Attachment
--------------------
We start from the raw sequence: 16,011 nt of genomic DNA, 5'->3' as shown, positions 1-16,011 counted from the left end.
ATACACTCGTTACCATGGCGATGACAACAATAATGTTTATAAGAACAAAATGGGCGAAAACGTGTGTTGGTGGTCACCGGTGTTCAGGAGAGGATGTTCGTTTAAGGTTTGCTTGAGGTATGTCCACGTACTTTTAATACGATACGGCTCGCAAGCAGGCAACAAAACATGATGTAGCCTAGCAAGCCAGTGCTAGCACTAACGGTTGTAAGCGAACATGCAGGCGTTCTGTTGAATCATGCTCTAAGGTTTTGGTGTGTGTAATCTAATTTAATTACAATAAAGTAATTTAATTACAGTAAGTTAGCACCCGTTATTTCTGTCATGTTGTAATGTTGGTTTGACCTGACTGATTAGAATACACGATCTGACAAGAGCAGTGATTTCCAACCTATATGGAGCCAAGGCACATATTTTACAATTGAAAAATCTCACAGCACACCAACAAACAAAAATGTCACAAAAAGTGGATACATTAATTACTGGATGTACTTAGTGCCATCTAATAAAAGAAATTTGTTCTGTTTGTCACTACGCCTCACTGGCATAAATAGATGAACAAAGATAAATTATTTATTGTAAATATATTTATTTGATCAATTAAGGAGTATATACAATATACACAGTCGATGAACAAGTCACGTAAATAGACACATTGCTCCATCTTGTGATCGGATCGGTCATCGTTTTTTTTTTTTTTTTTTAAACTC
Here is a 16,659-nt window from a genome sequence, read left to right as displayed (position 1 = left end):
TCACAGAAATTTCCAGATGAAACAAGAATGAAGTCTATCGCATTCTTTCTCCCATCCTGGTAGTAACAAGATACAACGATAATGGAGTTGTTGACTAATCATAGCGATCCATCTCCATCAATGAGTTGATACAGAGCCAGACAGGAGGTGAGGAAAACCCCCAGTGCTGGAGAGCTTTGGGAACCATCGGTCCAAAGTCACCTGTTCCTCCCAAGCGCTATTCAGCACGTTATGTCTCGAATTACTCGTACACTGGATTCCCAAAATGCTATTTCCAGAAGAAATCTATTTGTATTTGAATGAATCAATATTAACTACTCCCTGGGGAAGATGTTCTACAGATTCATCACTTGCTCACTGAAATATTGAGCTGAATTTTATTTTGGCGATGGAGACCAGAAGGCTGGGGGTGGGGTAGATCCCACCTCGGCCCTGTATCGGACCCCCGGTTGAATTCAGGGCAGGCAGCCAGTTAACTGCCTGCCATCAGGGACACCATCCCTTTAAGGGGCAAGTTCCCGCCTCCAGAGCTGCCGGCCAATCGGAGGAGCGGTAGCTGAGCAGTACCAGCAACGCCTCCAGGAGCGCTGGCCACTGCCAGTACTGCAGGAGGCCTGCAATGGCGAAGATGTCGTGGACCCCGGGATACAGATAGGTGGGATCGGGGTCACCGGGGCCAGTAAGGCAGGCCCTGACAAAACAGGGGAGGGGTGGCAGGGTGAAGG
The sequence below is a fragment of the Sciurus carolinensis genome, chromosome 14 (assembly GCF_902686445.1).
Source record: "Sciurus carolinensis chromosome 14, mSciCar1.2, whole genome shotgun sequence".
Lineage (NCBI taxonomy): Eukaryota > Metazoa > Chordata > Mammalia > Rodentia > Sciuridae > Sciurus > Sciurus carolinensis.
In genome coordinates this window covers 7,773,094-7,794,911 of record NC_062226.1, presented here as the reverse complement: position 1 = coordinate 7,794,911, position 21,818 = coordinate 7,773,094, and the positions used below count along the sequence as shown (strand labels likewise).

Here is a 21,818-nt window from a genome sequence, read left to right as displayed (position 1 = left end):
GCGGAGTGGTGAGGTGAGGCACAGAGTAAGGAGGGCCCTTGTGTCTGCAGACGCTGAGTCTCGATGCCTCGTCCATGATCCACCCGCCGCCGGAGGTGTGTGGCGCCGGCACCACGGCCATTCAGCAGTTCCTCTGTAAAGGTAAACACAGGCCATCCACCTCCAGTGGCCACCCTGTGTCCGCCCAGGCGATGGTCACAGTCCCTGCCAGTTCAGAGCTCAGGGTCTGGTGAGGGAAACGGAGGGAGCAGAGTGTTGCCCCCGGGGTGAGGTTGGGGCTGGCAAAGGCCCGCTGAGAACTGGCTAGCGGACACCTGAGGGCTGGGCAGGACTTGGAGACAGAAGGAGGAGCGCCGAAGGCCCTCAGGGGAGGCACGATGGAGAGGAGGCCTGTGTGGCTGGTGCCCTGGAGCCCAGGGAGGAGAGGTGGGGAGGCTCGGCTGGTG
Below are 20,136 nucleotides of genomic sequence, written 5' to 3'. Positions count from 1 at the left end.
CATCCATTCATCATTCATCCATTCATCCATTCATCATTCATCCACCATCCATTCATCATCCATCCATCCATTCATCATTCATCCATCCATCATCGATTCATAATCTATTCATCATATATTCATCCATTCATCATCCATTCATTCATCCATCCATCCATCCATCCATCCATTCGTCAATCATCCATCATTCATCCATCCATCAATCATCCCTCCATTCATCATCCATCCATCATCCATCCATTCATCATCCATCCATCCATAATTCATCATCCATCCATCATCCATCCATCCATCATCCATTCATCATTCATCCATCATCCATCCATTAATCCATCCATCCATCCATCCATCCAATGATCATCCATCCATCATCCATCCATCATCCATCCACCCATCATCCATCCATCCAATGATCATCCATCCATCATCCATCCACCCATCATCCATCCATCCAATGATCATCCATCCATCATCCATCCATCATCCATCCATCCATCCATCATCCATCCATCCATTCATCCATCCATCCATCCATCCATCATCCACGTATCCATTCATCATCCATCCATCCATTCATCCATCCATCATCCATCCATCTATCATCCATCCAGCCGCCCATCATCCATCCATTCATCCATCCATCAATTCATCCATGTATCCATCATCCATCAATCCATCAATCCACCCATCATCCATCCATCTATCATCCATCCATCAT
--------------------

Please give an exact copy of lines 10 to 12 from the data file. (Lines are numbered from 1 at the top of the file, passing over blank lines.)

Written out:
GCGGAGTGGTGAGGTGAGGCACAGAGTAAGGAGGGCCCTTGTGTCTGCAGACGCTGAGTCTCGATGCCTCGTCCATGATCCACCCGCCGCCGGAGGTGTGTGGCGCCGGCACCACGGCCATTCAGCAGTTCCTCTGTAAAGGTAAACACAGGCCATCCACCTCCAGTGGCCACCCTGTGTCCGCCCAGGCGATGGTCACAGTCCCTGCCAGTTCAGAGCTCAGGGTCTGGTGAGGGAAACGGAGGGAGCAGAGTGTTGCCCCCGGGGTGAGGTTGGGGCTGGCAAAGGCCCGCTGAGAACTGGCTAGCGGACACCTGAGGGCTGGGCAGGACTTGGAGACAGAAGGAGGAGCGCCGAAGGCCCTCAGGGGAGGCACGATGGAGAGGAGGCCTGTGTGGCTGGTGCCCTGGAGCCCAGGGAGGAGAGGTGGGGAGGCTCGGCTGGTG
Below are 20,136 nucleotides of genomic sequence, written 5' to 3'. Positions count from 1 at the left end.
CATCCATTCATCATTCATCCATTCATCCATTCATCATTCATCCACCATCCATTCATCATCCATCCATCCATTCATCATTCATCCATCCATCATCGATTCATAATCTATTCATCATATATTCATCCATTCATCATCCATTCATTCATCCATCCATCCATCCATCCATCCATTCGTCAATCATCCATCATTCATCCATCCATCAATCATCCCTCCATTCATCATCCATCCATCATCCATCCATTCATCATCCATCCATCCATAATTCATCATCCATCCATCATCCATCCATCCATCATCCATTCATCATTCATCCATCATCCATCCATTAATCCATCCATCCATCCATCCATCCAATGATCATCCATCCATCATCCATCCATCATCCATCCACCCATCATCCATCCATCCAATGATCATCCATCCATCATCCATCCACCCATCATCCATCCATCCAATGATCATCCATCCATCATCCATCCATCATCCATCCATCCATCCATCATCCATCCATCCATTCATCCATCCATCCATCCATCCATCATCCACGTATCCATTCATCATCCATCCATCCATTCATCCATCCATCATCCATCCATCTATCATCCATCCAGCCGCCCATCATCCATCCATTCATCCATCCATCAATTCATCCATGTATCCATCATCCATCAATCCATCAATCCACCCATCATCCATCCATCTATCATCCATCCATCAT